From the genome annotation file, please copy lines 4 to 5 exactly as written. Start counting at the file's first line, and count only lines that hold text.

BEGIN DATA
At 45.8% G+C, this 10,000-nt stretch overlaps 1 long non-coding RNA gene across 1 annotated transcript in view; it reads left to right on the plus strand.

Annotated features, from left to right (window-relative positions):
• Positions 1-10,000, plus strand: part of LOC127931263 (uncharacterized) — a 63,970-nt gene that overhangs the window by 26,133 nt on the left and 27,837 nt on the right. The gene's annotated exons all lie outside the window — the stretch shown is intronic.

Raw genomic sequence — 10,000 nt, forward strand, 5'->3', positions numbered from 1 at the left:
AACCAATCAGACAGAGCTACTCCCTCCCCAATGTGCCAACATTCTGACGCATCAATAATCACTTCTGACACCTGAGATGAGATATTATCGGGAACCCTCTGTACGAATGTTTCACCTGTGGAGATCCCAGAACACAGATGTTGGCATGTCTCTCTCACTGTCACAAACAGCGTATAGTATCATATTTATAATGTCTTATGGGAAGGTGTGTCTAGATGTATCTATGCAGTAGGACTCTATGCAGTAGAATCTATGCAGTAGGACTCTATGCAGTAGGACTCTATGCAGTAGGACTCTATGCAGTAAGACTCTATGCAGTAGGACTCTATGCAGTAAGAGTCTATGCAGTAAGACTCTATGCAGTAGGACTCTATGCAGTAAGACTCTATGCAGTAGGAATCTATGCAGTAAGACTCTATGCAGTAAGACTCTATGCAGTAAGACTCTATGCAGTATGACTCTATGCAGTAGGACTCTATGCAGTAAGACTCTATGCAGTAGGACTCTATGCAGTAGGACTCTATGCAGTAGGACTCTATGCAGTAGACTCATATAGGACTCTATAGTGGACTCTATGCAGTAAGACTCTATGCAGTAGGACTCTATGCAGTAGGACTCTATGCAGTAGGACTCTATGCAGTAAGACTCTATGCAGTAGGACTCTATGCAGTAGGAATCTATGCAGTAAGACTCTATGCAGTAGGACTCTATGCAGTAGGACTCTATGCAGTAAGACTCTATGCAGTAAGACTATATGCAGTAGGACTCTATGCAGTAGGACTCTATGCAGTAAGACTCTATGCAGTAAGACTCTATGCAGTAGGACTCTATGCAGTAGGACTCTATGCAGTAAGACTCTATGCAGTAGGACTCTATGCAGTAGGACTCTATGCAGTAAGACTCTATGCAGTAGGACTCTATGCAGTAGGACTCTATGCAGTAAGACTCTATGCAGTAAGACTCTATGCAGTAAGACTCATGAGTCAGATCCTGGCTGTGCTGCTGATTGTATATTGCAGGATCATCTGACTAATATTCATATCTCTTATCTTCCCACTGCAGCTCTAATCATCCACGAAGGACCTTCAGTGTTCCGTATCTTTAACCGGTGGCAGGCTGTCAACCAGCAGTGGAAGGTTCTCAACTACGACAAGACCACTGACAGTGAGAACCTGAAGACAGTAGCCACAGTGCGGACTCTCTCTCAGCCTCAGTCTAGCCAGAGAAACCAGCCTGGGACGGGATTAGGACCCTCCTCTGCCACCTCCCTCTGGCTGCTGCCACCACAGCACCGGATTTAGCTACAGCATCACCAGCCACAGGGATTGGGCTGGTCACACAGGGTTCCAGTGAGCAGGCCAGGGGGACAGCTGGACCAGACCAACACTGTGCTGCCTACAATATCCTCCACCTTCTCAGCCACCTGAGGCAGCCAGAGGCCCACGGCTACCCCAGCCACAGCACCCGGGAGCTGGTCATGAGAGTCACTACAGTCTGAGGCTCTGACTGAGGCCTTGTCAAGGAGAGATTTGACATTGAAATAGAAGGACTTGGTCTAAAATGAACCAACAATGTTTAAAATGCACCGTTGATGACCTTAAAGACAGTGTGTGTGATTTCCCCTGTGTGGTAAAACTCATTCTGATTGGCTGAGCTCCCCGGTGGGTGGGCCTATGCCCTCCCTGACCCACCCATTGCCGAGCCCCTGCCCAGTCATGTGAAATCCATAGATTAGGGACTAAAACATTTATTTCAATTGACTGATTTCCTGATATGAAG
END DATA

Raw genomic sequence — 10,000 nt, forward strand, 5'->3', positions numbered from 1 at the left:
AACCAATCAGACAGAGCTACTCCCTCCCCAATGTGCCAACATTCTGACGCATCAATAATCACTTCTGACACCTGAGATGAGATATTATCGGGAACCCTCTGTACGAATGTTTCACCTGTGGAGATCCCAGAACACAGATGTTGGCATGTCTCTCTCACTGTCACAAACAGCGTATAGTATCATATTTATAATGTCTTATGGGAAGGTGTGTCTAGATGTATCTATGCAGTAGGACTCTATGCAGTAGAATCTATGCAGTAGGACTCTATGCAGTAGGACTCTATGCAGTAGGACTCTATGCAGTAAGACTCTATGCAGTAGGACTCTATGCAGTAAGAGTCTATGCAGTAAGACTCTATGCAGTAGGACTCTATGCAGTAAGACTCTATGCAGTAGGAATCTATGCAGTAAGACTCTATGCAGTAAGACTCTATGCAGTAAGACTCTATGCAGTATGACTCTATGCAGTAGGACTCTATGCAGTAAGACTCTATGCAGTAGGACTCTATGCAGTAGGACTCTATGCAGTAGGACTCTATGCAGTAGACTCATATAGGACTCTATAGTGGACTCTATGCAGTAAGACTCTATGCAGTAGGACTCTATGCAGTAGGACTCTATGCAGTAGGACTCTATGCAGTAAGACTCTATGCAGTAGGACTCTATGCAGTAGGAATCTATGCAGTAAGACTCTATGCAGTAGGACTCTATGCAGTAGGACTCTATGCAGTAAGACTCTATGCAGTAAGACTATATGCAGTAGGACTCTATGCAGTAGGACTCTATGCAGTAAGACTCTATGCAGTAAGACTCTATGCAGTAGGACTCTATGCAGTAGGACTCTATGCAGTAAGACTCTATGCAGTAGGACTCTATGCAGTAGGACTCTATGCAGTAAGACTCTATGCAGTAGGACTCTATGCAGTAGGACTCTATGCAGTAAGACTCTATGCAGTAAGACTCTATGCAGTAAGACTCATGAGTCAGATCCTGGCTGTGCTGCTGATTGTATATTGCAGGATCATCTGACTAATATTCATATCTCTTATCTTCCCACTGCAGCTCTAATCATCCACGAAGGACCTTCAGTGTTCCGTATCTTTAACCGGTGGCAGGCTGTCAACCAGCAGTGGAAGGTTCTCAACTACGACAAGACCACTGACAGTGAGAACCTGAAGACAGTAGCCACAGTGCGGACTCTCTCTCAGCCTCAGTCTAGCCAGAGAAACCAGCCTGGGACGGGATTAGGACCCTCCTCTGCCACCTCCCTCTGGCTGCTGCCACCACAGCACCGGATTTAGCTACAGCATCACCAGCCACAGGGATTGGGCTGGTCACACAGGGTTCCAGTGAGCAGGCCAGGGGGACAGCTGGACCAGACCAACACTGTGCTGCCTACAATATCCTCCACCTTCTCAGCCACCTGAGGCAGCCAGAGGCCCACGGCTACCCCAGCCACAGCACCCGGGAGCTGGTCATGAGAGTCACTACAGTCTGAGGCTCTGACTGAGGCCTTGTCAAGGAGAGATTTGACATTGAAATAGAAGGACTTGGTCTAAAATGAACCAACAATGTTTAAAATGCACCGTTGATGACCTTAAAGACAGTGTGTGTGATTTCCCCTGTGTGGTAAAACTCATTCTGATTGGCTGAGCTCCCCGGTGGGTGGGCCTATGCCCTCCCTGACCCACCCATTGCCGAGCCCCTGCCCAGTCATGTGAAATCCATAGATTAGGGACTAAAACATTTATTTCAATTGACTGATTTCCTGATATGAAG